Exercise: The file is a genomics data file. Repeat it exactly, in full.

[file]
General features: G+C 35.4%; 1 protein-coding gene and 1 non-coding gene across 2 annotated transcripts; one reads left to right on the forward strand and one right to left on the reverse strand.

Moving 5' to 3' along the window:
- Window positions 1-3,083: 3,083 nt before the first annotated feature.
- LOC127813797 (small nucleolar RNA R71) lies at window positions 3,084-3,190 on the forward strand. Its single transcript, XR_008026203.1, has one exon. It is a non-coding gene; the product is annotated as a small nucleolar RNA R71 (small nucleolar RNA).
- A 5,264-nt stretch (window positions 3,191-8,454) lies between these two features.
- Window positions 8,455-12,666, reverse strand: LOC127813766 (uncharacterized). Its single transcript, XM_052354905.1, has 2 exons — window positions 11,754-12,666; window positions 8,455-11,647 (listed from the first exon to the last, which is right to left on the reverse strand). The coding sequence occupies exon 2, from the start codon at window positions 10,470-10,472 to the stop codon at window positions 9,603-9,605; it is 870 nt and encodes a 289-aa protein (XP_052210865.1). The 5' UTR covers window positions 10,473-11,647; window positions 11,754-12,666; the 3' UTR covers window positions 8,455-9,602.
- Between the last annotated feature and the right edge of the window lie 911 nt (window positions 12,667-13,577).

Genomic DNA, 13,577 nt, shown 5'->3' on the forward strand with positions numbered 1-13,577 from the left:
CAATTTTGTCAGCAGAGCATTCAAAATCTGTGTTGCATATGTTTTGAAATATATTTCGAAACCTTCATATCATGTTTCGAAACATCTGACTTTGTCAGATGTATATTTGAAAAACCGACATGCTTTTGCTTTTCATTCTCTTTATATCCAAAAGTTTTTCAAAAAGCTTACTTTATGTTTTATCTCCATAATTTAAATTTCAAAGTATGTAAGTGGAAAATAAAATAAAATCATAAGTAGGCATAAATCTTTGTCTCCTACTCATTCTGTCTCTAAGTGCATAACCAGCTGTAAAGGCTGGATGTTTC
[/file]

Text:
General features: G+C 35.4%; 1 protein-coding gene and 1 non-coding gene across 2 annotated transcripts; one reads left to right on the forward strand and one right to left on the reverse strand.

Moving 5' to 3' along the window:
- Window positions 1-3,083: 3,083 nt before the first annotated feature.
- LOC127813797 (small nucleolar RNA R71) lies at window positions 3,084-3,190 on the forward strand. Its single transcript, XR_008026203.1, has one exon. It is a non-coding gene; the product is annotated as a small nucleolar RNA R71 (small nucleolar RNA).
- A 5,264-nt stretch (window positions 3,191-8,454) lies between these two features.
- Window positions 8,455-12,666, reverse strand: LOC127813766 (uncharacterized). Its single transcript, XM_052354905.1, has 2 exons — window positions 11,754-12,666; window positions 8,455-11,647 (listed from the first exon to the last, which is right to left on the reverse strand). The coding sequence occupies exon 2, from the start codon at window positions 10,470-10,472 to the stop codon at window positions 9,603-9,605; it is 870 nt and encodes a 289-aa protein (XP_052210865.1). The 5' UTR covers window positions 10,473-11,647; window positions 11,754-12,666; the 3' UTR covers window positions 8,455-9,602.
- Between the last annotated feature and the right edge of the window lie 911 nt (window positions 12,667-13,577).

Genomic DNA, 13,577 nt, shown 5'->3' on the forward strand with positions numbered 1-13,577 from the left:
CAATTTTGTCAGCAGAGCATTCAAAATCTGTGTTGCATATGTTTTGAAATATATTTCGAAACCTTCATATCATGTTTCGAAACATCTGACTTTGTCAGATGTATATTTGAAAAACCGACATGCTTTTGCTTTTCATTCTCTTTATATCCAAAAGTTTTTCAAAAAGCTTACTTTATGTTTTATCTCCATAATTTAAATTTCAAAGTATGTAAGTGGAAAATAAAATAAAATCATAAGTAGGCATAAATCTTTGTCTCCTACTCATTCTGTCTCTAAGTGCATAACCAGCTGTAAAGGCTGGATGTTTC